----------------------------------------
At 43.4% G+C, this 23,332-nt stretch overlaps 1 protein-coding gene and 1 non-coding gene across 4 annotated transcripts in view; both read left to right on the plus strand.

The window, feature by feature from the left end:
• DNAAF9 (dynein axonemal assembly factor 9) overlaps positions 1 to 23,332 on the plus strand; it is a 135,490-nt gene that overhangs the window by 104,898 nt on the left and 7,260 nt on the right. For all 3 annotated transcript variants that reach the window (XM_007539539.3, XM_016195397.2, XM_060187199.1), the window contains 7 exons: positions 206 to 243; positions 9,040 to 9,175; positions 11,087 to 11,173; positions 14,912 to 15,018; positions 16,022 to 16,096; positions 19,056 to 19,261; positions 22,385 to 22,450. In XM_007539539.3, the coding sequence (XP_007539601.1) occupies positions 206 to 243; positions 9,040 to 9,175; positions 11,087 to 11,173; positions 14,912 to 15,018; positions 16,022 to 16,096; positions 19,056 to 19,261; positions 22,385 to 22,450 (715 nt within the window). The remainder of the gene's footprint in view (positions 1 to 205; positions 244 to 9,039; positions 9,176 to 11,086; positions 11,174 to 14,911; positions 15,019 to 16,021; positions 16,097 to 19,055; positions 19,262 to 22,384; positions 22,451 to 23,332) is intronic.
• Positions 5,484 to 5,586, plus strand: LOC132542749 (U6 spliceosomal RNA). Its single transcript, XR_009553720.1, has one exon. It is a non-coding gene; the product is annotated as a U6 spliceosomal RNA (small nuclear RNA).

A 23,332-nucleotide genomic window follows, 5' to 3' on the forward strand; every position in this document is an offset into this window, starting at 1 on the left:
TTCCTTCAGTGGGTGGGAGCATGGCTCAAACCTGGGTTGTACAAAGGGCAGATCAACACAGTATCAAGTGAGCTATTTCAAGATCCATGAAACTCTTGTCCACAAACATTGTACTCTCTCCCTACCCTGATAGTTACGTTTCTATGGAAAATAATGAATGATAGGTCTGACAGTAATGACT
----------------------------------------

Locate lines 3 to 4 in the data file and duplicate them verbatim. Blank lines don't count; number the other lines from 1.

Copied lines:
• DNAAF9 (dynein axonemal assembly factor 9) overlaps positions 1 to 23,332 on the plus strand; it is a 135,490-nt gene that overhangs the window by 104,898 nt on the left and 7,260 nt on the right. For all 3 annotated transcript variants that reach the window (XM_007539539.3, XM_016195397.2, XM_060187199.1), the window contains 7 exons: positions 206 to 243; positions 9,040 to 9,175; positions 11,087 to 11,173; positions 14,912 to 15,018; positions 16,022 to 16,096; positions 19,056 to 19,261; positions 22,385 to 22,450. In XM_007539539.3, the coding sequence (XP_007539601.1) occupies positions 206 to 243; positions 9,040 to 9,175; positions 11,087 to 11,173; positions 14,912 to 15,018; positions 16,022 to 16,096; positions 19,056 to 19,261; positions 22,385 to 22,450 (715 nt within the window). The remainder of the gene's footprint in view (positions 1 to 205; positions 244 to 9,039; positions 9,176 to 11,086; positions 11,174 to 14,911; positions 15,019 to 16,021; positions 16,097 to 19,055; positions 19,262 to 22,384; positions 22,451 to 23,332) is intronic.
• Positions 5,484 to 5,586, plus strand: LOC132542749 (U6 spliceosomal RNA). Its single transcript, XR_009553720.1, has one exon. It is a non-coding gene; the product is annotated as a U6 spliceosomal RNA (small nuclear RNA).